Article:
Potential new proprietor has a similar successful business in another town, Hoiseth says

    When Cofé coffee bistro owner Dawn Bjorgo announced via social media recently that the business would be closing on Saturday, Sept. 15, she expressed hope in her Facebook post that someone would step in to continue to offer a “very unique, quaint coffee option” in the community.

    Turns out, before Cofé even closed its doors, CHEDA Executive Director Craig Hoiseth was already talking to someone who operates a successful coffee-related business in a community in the region and is looking to expand, preferably into Cofé’s location along University Avenue. Tuesday, Hoiseth updated his board of directors, who are greatly interested in what transpires next, given that Dawn and Harold Bjorgo owe approximately $68,000 of an original $100,000 loan through CHEDA’s revolving loan program for Cofé as well as another business they owned that closed previously, the boutique consignment shop, Cycle of Threads.

    Liking the idea of someone else stepping in to operate a similar business in the Cofé location, board members were open to the idea of basically continuing forward with $68,000 in second-position financing with the new business owner. But if the new proprietor is unable to secure other financing from a primary lender, CHEDA Board members were a bit more hesitant about potentially increasing CHEDA’s financial exposure to the $100,000 to $110,000 level, with CHEDA stepping into the first, primary lending position.

    Asked if such a lending scenario would be precedent-setting for CHEDA, Hoiseth said it would not be, and he mentioned financing with Wonderful Life Foods as a primary example of CHEDA taking a more lead role in a business loan scenario.
    
Opened in 2013, refinanced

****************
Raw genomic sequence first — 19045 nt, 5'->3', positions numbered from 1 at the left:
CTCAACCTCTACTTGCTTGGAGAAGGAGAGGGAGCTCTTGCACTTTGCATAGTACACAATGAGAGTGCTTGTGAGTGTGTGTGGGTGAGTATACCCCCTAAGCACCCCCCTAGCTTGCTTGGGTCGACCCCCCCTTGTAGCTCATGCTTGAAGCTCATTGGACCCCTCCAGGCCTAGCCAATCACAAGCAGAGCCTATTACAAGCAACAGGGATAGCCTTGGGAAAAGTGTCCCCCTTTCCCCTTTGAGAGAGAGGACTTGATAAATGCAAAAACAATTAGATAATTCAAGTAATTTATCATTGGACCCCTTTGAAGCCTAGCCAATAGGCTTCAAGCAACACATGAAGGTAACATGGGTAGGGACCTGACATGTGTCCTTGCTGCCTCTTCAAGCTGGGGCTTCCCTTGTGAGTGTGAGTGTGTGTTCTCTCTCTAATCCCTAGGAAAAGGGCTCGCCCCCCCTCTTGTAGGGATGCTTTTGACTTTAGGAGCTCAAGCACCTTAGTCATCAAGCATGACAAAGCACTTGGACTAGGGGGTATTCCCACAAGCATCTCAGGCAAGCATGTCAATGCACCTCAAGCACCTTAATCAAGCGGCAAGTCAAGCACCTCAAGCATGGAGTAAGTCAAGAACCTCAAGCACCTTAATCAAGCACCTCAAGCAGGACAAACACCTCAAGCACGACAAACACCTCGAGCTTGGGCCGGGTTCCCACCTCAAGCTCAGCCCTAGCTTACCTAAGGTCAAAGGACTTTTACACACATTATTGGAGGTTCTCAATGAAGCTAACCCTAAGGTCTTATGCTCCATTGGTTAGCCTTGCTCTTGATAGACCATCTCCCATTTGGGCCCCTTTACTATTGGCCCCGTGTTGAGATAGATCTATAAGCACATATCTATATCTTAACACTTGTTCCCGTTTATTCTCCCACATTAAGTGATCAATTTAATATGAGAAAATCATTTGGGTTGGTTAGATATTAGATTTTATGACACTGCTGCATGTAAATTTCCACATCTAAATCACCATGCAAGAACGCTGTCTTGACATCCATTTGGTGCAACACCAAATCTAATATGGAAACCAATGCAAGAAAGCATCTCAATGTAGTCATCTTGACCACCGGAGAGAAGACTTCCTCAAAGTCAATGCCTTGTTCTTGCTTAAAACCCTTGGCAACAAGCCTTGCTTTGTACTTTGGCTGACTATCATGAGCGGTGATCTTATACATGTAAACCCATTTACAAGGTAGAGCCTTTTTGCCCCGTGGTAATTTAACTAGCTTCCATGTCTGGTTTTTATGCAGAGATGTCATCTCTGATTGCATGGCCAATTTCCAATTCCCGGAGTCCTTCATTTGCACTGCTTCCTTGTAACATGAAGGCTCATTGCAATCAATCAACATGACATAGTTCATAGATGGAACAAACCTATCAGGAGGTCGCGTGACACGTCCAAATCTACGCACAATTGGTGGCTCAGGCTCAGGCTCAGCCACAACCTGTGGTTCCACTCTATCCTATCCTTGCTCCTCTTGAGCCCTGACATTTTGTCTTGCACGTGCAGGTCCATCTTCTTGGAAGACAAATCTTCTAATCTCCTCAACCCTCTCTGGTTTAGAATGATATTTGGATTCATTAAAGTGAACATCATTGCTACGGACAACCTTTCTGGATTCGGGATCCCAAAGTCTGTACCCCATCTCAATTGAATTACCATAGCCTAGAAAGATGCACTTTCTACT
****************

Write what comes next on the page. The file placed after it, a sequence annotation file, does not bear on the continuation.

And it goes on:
The Bjorgos opened Cofé in 2013 as a coffee bistro, of sorts, with a breakfast and lunch menu. As their finances became strained, the CHEDA Board revisited their loan on multiple occasions, and some time ago granted their request to make interest payments on their loan, but nothing toward the principle balance. At one point, the Bjorgos added craft beers and wine to their menu and some live evening entertainment, but as their budget grew tighter, they eliminated dinner and evening hours.

    “They’ve paid down a lot of debt, and our board has been very proactive in assisting them with no principle (payments) and extending them out,” Hoiseth said.

    CHEDA has been “actively recruiting” someone to step in, he continued, with the idea of trying to avoid the Bjorgos’ primary lender stepping in and selling off the equipment and inventory in the space for “pennies on the dollar.”

    And a willing, worthy “someone” has emerged, Hoiseth said. Without identifying the entrepreneur, he said they currently operate a coffee-related business in another community that’s similar in size to Crookston and possibly a bit smaller, and they have recently expanded into roasting and selling their own beans. Now, they’d like to grow further, into Crookston. Talks so far have progressed nicely, Hoiseth said, but the major issue that will need to be resolved soon is financing, whether it relates to the $68,000 exposure CHEDA currently has, the presence or lack of presence of a primary lender for the new business owners, and how much of personal financing they are willing to include as part of any deal.